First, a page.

Opinion Advocates for ideas and draws conclusions based on the author/producer’s interpretation of facts and data.
As a teenager in the ’90s, I looked forward to finishing my homework early nearly every night so I could watch a telenovela with my mom and abuelita. Latin American soap operas captured my imagination most when their melodrama and magical realism addressed social issues. As a queer Latinx youth from Colombia, I sat riveted to the screen when the characters struggled with classism, immigration, and racism. But I was disillusioned because the few queer characters who took center stage reinforced stereotypes and provided comic relief.
In reality, queer Latinx youth are much more complex. A 2019 focus group we conducted with parents, youth, health providers, and educators in Corvallis and Portland, Oregon, found that queer Latinx youth can face dual forces of isolation. They experience racism and xenophobia within queer spaces, and transphobia and homophobia in ethnic community spaces. At the intersection of queer and Latinx communities, we found that these youth experience identity strain that leaves them feeling unworthy and lacking someone in whom to confide.
Believing their isolation is a result of being timid, introverted, or having inadequate social skills, the queer Latinx youth in the focus group blamed themselves. Their reaction is consistent with findings about queer youth in general: pervasive social isolation and rejection drive them to feel unsafe in school and at home, and to attempt suicide.
Queer youth of color need a change of narrative. As director of the Engaging the Next Latinx Allies for Change and Equity (ENLACE) program, with funding from the Robert Wood Johnson Foundation, I set out to create a telenovela starring queer Latinx youth in their own stories of bravery. The newly launched ENLACE series can be found on YouTube (and here on the YES! site). The videos are all created by queer Latinx youth who participated in a filmmaking workshop led by Outside the Frame and Oregon State University, where I am an assistant professor and director of the Global Health Program.
Parents of queer Latinx youth, along with other family and friends, have a powerful opportunity to be their children’s advocates.
The episodes include the story of Nat, an 18-year-old born in Portland, Oregon, who uses they/them pronouns. They are a person with a physical disability, severe social anxiety, and bipolar disorder. Nat explains, “I don’t think I’d last very long if I didn’t have access to health care.”
Their father was deported to Mexico when Nat was 2. Their mother is White. In Nat’s telenovela, their mom draws a grotesque parallel between traversing the gender binary and crossing the U.S.-Mexico border: “‘They’ isn’t a real thing,” Nat’s mother proclaims. “No one’s gonna respect you if you live in some kinda fantasy world. You are just like your father. Like, what did he think? He could cross the border and live in some magical world. And where is he now? He’s in Mexico. There are boys, and there are girls.”
Nat demands that their mom support them: “It is hard enough dealing with people outside of this house, but coming home and still not feeling safe and accepted—it’s too much.”
Nat’s interaction with their mom raises an important point about queer Latinx youth: Their parents, along with other family and friends, have a powerful opportunity to be their children’s advocates. Many Latinx parents in the ENLACE community advisory board grappled with traditional Catholic teaching that homosexuality is a sin; however, they held that no matter what, no child should be made to feel so alone that they attempt suicide. A 2020 national survey found that 40% of LGBTQ youth and 52% of transgender and nonbinary youth have seriously considered suicide.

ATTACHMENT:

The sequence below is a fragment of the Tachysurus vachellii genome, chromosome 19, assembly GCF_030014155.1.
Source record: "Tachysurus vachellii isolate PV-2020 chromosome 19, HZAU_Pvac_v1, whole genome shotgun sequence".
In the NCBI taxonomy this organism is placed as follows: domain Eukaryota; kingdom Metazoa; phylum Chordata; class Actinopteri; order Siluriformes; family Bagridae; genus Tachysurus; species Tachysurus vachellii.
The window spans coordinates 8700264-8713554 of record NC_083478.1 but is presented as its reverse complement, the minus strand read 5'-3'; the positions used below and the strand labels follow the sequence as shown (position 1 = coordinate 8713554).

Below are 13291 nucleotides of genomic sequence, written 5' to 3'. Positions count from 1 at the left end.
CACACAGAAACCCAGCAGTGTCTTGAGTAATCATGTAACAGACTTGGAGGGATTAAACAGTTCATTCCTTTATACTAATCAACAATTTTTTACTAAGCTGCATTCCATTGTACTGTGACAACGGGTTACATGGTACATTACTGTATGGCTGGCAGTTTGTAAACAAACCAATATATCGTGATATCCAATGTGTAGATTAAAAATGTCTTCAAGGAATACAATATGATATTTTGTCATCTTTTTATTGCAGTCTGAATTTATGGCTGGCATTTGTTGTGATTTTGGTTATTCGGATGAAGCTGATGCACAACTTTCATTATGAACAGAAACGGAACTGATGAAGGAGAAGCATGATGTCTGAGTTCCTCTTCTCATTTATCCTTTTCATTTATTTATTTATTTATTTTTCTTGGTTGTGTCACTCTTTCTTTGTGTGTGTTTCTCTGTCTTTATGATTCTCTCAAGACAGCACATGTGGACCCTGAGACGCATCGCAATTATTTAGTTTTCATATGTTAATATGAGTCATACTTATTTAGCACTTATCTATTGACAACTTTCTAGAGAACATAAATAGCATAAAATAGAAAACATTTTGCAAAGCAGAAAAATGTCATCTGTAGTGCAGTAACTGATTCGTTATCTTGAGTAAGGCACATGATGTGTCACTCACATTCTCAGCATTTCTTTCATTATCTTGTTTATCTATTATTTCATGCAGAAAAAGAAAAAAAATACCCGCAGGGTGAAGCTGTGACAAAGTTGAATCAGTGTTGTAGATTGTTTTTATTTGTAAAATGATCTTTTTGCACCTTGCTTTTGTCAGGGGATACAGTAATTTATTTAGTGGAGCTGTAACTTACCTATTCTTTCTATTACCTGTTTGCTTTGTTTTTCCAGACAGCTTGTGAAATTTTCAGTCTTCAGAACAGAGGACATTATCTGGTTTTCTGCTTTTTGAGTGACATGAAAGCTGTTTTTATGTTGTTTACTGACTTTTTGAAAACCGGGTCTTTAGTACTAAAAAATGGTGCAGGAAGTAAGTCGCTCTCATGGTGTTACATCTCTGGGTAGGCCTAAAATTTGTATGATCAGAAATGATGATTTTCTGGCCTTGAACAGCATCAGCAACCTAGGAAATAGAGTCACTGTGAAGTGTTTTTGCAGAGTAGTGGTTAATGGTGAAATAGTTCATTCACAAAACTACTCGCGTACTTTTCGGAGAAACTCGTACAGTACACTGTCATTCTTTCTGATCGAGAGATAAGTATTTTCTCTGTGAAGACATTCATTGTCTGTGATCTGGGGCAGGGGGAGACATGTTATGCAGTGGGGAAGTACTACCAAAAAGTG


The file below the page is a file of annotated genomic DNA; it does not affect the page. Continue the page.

When people share personal journeys of marginalization, even others who do not share their precise identity can find solidarity.
When I came out at the age of 13, my abuelita moved our family to an independent Catholic Church, not affiliated with Rome, that welcomed LGBTQ people. To let me know she understood how it felt to be rejected, she bravely told me the story of having been excommunicated in Colombia because she wanted to start contraceptives after almost dying when she had her 10th child. As both my grandmother and the queer Latinx protagonists in the videos show, when people share personal journeys of marginalization, even others who do not share their precise identity can find solidarity.
As such, the youth who created these telenovela-inspired videos hope they can be used as part of a toolkit to train allies or strengthen intersectional brave spaces. For example, the youth believe the videos can be used to amplify representation of queer youth of color in institutional settings, including 4-H clubs, Genders and Sexualities Alliances (GSAs) in schools and family support groups (such as PFLAG) across the country. Together, the series explores school bullying, family rejection, self-harm, and crossing the U.S.-Mexico border—all to let youth with similar experiences know “there’s a whole community out there,” they are not “alien,” and they do not have to feel alone.
Jonathan Garcia , Ph.D., is Assistant Professor and Program Director of Global Health at Oregon State University. Born in Medellin, Colombia, his work strives to achieve health equity for Latinx queer immigrants like himself. As Program Director of the ENLACE Program, he amplifies the voices of queer youth to bridge solidarity for public health and social justice. Jonathan earned a B.A. in Political Science from Yale University and a Ph.D. in Sociomedical Sciences from Columbia University. In 2021, he was awarded the ASPPH Early Career Teaching Excellence Award in recognition of his outstanding teaching and mentoring. He is a Public Voices Fellow with The OpEd Project. Jonathan lives in Corvallis, Oregon, and speaks Spanish, English and Portuguese.